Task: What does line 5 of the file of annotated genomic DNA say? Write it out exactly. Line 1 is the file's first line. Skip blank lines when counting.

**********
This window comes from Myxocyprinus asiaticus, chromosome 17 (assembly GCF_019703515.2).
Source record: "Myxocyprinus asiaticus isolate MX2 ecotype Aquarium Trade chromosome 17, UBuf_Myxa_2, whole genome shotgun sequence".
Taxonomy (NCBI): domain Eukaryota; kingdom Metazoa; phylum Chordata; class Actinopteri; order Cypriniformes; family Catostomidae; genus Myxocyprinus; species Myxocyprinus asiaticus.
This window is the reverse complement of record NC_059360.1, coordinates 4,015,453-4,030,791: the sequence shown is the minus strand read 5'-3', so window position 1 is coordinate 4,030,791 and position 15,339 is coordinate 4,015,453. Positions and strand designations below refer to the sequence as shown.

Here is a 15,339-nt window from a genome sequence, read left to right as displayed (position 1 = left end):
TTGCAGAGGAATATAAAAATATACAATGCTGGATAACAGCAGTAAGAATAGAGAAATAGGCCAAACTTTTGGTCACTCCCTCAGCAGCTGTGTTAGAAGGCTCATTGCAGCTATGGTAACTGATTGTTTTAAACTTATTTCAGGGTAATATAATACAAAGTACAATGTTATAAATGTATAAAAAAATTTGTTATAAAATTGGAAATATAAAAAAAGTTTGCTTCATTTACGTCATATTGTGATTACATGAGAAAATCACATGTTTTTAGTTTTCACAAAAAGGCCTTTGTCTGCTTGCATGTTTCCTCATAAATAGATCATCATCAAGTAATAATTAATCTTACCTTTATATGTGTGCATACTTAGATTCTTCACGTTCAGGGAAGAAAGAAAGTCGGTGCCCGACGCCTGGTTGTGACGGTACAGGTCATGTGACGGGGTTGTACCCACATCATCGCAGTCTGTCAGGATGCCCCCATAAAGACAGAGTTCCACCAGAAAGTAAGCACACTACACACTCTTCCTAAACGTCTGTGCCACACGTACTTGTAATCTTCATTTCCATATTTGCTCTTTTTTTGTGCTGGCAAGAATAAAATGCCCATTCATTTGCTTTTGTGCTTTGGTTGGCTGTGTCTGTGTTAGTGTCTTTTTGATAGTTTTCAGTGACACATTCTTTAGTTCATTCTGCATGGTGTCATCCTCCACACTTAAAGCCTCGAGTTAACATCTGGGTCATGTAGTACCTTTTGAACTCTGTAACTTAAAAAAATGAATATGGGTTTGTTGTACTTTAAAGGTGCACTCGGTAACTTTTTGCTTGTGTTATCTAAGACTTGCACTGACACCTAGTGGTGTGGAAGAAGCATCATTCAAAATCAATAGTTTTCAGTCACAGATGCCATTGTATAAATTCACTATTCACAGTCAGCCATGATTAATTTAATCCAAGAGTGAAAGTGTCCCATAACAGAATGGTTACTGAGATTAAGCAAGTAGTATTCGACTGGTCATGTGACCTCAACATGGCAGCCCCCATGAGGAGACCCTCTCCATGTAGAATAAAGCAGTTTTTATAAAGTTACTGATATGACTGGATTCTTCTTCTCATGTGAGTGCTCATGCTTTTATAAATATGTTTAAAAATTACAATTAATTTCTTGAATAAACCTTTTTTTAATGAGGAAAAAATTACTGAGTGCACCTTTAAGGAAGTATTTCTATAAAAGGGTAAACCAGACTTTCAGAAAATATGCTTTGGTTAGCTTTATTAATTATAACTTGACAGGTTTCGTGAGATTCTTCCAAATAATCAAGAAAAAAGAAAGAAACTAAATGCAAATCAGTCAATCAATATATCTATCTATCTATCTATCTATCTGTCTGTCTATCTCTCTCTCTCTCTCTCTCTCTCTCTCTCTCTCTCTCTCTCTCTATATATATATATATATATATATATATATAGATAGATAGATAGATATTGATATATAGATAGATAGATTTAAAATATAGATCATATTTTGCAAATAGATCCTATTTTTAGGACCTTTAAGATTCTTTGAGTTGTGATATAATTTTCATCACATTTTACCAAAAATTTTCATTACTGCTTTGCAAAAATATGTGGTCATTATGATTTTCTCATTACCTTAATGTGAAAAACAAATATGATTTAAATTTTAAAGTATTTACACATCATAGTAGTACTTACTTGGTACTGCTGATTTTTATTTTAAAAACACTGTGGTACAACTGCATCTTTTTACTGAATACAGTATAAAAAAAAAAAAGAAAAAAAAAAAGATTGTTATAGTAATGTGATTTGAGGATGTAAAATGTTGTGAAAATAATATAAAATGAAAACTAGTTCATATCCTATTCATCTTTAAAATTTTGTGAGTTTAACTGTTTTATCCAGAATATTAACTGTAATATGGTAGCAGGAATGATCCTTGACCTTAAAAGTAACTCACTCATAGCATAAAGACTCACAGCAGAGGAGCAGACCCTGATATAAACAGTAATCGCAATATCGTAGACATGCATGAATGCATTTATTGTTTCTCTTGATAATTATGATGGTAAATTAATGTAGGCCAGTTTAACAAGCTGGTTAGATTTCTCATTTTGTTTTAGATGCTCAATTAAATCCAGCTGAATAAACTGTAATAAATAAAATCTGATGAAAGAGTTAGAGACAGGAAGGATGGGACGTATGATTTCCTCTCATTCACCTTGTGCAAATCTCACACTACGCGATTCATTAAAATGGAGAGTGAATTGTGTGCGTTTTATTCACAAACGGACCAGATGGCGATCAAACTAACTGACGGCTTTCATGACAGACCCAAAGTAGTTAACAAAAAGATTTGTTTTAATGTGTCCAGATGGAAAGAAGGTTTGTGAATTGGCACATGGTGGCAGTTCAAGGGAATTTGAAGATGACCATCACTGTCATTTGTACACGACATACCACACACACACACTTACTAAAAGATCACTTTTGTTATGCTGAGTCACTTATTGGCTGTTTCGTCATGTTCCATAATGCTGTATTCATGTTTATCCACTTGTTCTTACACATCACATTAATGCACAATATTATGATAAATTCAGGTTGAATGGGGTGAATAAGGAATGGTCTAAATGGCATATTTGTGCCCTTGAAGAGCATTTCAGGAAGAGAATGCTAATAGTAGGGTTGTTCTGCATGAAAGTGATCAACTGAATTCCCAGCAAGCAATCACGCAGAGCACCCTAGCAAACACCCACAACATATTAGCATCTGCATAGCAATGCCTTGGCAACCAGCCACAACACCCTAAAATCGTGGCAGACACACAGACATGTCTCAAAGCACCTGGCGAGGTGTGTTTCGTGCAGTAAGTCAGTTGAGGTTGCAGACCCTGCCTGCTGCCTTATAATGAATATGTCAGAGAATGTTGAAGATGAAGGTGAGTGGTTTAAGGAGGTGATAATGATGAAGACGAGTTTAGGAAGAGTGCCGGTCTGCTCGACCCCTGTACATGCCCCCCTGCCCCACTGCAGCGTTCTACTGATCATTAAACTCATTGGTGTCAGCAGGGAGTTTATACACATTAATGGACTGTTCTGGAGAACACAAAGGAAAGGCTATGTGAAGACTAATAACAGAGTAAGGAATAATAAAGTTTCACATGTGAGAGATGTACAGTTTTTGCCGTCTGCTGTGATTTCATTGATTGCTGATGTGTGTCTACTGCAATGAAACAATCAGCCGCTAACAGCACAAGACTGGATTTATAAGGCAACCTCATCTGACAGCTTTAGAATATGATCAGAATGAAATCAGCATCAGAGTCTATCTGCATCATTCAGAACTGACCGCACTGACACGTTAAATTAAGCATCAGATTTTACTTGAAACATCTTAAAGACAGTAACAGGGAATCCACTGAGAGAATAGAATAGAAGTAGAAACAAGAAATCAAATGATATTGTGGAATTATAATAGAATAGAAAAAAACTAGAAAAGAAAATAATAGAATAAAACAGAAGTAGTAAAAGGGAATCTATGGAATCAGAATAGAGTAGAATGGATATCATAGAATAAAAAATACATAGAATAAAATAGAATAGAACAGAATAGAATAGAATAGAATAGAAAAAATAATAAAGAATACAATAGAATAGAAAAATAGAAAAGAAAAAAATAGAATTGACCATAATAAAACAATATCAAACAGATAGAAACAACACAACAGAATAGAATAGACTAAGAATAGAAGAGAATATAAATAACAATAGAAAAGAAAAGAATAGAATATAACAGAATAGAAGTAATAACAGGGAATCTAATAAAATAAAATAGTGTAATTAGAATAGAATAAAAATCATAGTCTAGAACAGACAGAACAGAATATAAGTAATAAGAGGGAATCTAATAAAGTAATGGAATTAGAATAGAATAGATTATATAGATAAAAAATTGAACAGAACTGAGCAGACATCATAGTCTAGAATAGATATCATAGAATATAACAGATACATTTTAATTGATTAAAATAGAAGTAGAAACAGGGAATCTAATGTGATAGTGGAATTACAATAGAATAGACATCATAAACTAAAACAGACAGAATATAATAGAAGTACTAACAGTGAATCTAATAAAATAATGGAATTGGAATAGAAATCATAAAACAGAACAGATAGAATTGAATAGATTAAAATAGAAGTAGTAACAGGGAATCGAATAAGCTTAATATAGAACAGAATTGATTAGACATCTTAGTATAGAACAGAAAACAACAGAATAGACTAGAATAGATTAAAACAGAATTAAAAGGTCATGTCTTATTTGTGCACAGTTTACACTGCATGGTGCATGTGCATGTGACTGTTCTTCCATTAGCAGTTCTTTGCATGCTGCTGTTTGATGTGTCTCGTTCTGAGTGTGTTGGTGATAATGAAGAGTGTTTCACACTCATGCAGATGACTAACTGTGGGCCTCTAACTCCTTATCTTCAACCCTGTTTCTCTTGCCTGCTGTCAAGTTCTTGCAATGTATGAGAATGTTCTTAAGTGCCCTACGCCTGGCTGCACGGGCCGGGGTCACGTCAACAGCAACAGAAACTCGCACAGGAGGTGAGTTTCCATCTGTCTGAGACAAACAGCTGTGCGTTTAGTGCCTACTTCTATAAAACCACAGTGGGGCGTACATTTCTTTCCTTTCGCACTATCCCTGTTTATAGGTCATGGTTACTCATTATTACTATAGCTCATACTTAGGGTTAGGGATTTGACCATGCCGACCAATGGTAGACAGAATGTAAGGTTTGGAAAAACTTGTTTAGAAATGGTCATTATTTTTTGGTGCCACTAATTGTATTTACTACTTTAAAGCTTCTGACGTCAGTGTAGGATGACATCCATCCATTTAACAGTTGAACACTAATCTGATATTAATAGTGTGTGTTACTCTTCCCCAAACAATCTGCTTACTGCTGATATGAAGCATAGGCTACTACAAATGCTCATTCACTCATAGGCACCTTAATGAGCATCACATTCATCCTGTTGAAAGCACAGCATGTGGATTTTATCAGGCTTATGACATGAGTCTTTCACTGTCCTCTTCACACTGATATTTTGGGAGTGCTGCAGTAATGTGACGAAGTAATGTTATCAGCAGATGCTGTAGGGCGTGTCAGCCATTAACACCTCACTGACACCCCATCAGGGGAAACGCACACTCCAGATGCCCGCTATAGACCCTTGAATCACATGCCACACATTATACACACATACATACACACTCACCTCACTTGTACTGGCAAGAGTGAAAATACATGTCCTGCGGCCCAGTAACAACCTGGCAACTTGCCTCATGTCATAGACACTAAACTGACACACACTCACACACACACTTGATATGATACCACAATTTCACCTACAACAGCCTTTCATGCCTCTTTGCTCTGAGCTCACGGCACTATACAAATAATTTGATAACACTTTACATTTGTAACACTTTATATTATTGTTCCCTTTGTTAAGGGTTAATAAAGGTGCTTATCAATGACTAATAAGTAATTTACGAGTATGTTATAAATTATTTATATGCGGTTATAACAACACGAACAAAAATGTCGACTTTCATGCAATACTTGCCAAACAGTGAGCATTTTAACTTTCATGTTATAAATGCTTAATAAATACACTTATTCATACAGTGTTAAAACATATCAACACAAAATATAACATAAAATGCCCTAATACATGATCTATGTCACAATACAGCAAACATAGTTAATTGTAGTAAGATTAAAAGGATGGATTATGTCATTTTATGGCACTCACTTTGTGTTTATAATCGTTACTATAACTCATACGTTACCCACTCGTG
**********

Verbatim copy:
Here is a 15,339-nt window from a genome sequence, read left to right as displayed (position 1 = left end):